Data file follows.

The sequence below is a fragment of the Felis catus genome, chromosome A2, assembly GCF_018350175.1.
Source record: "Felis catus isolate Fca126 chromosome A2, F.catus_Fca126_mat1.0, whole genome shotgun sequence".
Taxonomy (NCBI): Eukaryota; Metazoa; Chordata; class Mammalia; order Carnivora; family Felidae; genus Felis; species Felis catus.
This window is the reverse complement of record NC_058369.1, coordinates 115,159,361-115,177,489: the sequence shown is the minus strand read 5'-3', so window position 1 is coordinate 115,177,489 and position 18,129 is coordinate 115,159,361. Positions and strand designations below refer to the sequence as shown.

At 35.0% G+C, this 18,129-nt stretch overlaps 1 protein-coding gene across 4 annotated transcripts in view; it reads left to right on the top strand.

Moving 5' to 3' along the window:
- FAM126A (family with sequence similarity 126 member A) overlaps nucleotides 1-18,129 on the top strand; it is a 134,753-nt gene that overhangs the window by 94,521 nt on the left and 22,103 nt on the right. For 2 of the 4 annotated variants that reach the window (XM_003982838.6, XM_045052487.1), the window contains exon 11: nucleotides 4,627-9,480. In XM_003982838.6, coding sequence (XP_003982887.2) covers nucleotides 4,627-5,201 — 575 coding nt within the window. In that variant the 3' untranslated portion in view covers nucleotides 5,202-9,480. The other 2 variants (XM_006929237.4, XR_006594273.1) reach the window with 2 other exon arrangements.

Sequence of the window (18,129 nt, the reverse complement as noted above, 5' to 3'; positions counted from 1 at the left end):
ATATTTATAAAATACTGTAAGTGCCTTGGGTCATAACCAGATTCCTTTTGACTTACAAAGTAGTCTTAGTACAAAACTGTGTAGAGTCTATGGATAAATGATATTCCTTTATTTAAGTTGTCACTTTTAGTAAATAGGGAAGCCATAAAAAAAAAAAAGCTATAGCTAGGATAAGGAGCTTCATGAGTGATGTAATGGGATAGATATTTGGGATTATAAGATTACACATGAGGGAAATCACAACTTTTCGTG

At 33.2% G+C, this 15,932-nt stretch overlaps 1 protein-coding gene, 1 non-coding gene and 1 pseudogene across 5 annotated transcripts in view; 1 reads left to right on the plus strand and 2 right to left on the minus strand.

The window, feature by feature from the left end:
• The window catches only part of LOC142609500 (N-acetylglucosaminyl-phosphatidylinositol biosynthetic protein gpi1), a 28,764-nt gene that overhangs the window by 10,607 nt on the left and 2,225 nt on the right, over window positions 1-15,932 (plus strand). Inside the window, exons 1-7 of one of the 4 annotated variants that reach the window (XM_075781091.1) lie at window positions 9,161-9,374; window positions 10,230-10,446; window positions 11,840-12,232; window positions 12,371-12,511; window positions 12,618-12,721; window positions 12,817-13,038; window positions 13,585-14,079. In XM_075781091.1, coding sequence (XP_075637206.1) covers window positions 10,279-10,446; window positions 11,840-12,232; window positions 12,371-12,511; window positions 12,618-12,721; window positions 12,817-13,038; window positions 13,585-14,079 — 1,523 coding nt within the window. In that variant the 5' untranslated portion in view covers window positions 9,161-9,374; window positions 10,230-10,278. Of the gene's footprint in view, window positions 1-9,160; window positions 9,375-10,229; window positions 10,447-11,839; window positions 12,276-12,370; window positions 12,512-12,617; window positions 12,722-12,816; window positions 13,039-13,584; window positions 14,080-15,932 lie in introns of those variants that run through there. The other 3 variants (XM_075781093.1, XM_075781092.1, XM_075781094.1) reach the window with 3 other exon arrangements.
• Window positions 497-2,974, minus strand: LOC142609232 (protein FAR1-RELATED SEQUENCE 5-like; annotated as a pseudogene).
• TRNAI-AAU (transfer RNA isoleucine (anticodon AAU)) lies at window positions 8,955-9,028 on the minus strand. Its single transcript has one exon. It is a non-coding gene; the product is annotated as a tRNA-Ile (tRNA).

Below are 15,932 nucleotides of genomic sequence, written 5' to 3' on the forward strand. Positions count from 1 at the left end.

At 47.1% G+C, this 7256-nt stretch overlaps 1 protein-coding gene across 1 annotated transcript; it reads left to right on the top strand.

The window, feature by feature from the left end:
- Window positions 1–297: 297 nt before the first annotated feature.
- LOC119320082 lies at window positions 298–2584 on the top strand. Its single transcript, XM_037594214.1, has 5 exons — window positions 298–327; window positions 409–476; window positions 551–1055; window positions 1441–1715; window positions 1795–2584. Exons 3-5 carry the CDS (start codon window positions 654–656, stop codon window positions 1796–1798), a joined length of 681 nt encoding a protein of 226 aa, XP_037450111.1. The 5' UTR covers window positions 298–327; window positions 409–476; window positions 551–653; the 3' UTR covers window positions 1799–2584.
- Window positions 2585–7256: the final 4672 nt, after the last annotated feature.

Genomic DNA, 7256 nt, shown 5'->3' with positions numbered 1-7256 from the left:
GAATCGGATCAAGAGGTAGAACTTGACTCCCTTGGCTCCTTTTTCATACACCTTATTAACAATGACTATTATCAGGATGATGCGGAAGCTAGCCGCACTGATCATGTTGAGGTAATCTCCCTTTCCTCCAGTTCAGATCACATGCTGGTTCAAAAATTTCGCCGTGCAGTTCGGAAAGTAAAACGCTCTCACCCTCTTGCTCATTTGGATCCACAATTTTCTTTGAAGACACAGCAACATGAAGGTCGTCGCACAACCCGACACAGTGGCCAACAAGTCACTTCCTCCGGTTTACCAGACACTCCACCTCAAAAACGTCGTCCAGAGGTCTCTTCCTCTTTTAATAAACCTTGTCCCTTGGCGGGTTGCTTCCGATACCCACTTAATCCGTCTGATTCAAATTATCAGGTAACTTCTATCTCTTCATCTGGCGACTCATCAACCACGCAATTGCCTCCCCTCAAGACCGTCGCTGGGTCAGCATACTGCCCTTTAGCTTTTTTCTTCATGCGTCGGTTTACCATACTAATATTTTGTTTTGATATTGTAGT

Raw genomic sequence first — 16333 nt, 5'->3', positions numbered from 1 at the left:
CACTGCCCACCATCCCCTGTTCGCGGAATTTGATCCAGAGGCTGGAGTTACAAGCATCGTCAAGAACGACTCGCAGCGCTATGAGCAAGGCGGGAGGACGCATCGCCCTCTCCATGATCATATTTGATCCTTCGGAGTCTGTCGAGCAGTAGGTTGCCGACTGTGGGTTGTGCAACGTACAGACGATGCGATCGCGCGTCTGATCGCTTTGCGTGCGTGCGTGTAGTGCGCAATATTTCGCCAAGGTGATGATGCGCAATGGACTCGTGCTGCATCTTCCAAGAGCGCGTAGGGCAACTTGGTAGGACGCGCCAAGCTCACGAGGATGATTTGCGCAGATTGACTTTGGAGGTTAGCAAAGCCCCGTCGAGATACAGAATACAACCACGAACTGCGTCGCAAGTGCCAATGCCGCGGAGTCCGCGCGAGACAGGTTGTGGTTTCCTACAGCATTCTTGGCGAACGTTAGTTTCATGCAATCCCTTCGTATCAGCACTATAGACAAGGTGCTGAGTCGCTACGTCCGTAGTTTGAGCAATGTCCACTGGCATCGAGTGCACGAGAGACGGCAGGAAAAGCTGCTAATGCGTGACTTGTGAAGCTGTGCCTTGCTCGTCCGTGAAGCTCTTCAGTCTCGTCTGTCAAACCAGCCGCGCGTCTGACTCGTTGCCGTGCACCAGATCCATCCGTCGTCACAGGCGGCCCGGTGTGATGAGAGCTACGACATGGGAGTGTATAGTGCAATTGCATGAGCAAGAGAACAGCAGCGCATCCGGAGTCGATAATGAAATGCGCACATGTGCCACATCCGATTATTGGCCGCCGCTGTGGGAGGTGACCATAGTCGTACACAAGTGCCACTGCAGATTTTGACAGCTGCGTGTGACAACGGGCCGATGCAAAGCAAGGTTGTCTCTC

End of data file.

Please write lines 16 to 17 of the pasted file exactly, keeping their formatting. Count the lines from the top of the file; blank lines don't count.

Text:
At 47.1% G+C, this 7256-nt stretch overlaps 1 protein-coding gene across 1 annotated transcript; it reads left to right on the top strand.

The window, feature by feature from the left end: